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Mol Genet Metab. 2014 May;112(1):44-8. doi: 10.1016/j.ymgme.2014.02.012. Epub 2014 Mar 4.

The generation of induced pluripotent stem cells (iPSCs) from patients with infantile and late-onset types of Pompe disease and the effects of treatment with acid-α-glucosidase in Pompe's iPSCs.

Author information

1
Department of Genetic Diseases and Genomic Science, The Jikei University School of Medicine, Tokyo, Japan; Department of Gene Therapy, Research Center for Medical Sciences, The Jikei University School of Medicine, Tokyo, Japan.
2
Department of Genetic Diseases and Genomic Science, The Jikei University School of Medicine, Tokyo, Japan; Department of Dermatology, The Jikei University School of Medicine, Tokyo, Japan.
3
Stem Cell Bank, Center for Stem Cell Biology and Regenerative Medicine, The Institute of Medical Science, The University of Tokyo, Tokyo, Japan.
4
Department of Gene Therapy, Research Center for Medical Sciences, The Jikei University School of Medicine, Tokyo, Japan.
5
Department of Genetic Diseases and Genomic Science, The Jikei University School of Medicine, Tokyo, Japan; Department of Gene Therapy, Research Center for Medical Sciences, The Jikei University School of Medicine, Tokyo, Japan; Department of Pediatrics, The Jikei University School of Medicine, Tokyo, Japan.
6
Department of Genetic Diseases and Genomic Science, The Jikei University School of Medicine, Tokyo, Japan; Advanced Clinical Research Center, Institute of Neurological Diseases, Kanagawa, Japan.
7
Center for iPS Cell Research and Application, Kyoto University, Kyoto, Japan.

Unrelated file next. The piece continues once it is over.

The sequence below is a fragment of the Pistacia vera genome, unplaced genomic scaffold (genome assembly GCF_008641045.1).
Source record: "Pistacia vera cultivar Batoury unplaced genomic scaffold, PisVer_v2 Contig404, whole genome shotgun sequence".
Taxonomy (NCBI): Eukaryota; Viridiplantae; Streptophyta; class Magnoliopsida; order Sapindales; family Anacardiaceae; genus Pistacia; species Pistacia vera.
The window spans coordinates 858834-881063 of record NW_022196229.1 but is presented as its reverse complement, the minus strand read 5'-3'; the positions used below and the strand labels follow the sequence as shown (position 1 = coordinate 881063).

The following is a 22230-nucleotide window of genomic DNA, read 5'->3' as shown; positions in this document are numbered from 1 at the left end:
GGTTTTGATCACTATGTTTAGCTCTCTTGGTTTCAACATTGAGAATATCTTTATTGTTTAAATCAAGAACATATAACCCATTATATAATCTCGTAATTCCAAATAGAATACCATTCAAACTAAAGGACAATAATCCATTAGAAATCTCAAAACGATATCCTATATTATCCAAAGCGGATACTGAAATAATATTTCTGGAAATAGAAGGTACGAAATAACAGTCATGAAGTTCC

8
Department of Genetic Diseases and Genomic Science, The Jikei University School of Medicine, Tokyo, Japan; Advanced Clinical Research Center, Institute of Neurological Diseases, Kanagawa, Japan. Electronic address: yosh@sepia.ocn.ne.jp.

Abstract

Pompe disease (PD), which is also called glycogen storage disease type II (GSDII), is one of the lysosomal storage diseases (LSDs) caused by a deficiency in acid-α-glucosidase (GAA) in the lysosome and is characterized by the accumulation of glycogen in various cells. PD has been treated by enzyme replacement therapy (ERT). We generated induced pluripotent stem cells (iPSCs) from the cells of patients with infantile-type and late-onset-type PD using a retrovirus vector to deliver transgenes encoding four reprogramming factors, namely, OCT4, SOX2, c-MYC, and KLF4. We confirmed that the two types of PD-iPSCs exhibited an undifferentiated state, alkaline phosphatase staining, and the presence of SSEA-4, TRA-1-60, and TRA-1-81. The PD-iPSCs exhibited strong positive staining with Periodic acid-Schiff (PAS). Moreover, ultrastructural features of these iPSCs exhibited massive glycogen granules in the cytoplasm, particularly in the infantile-type but to a lesser degree in the late-onset type. Glycogen granules of the infantile-type iPSCs treated with rhGAA were markedly decreased in a dose-dependent manner. Human induced pluripotent stem cell provides an opportunity to build up glycogen storage of Pompe disease in vitro. It represents a promising resource to study disease mechanisms, screen new drug compounds and develop new therapies for Pompe disease.

KEYWORDS:

Acid-α-glucosidase; Pompe disease; Ultrastructure; iPS cell

PMID:
24642446
DOI:
10.1016/j.ymgme.2014.02.012
[Indexed for MEDLINE]
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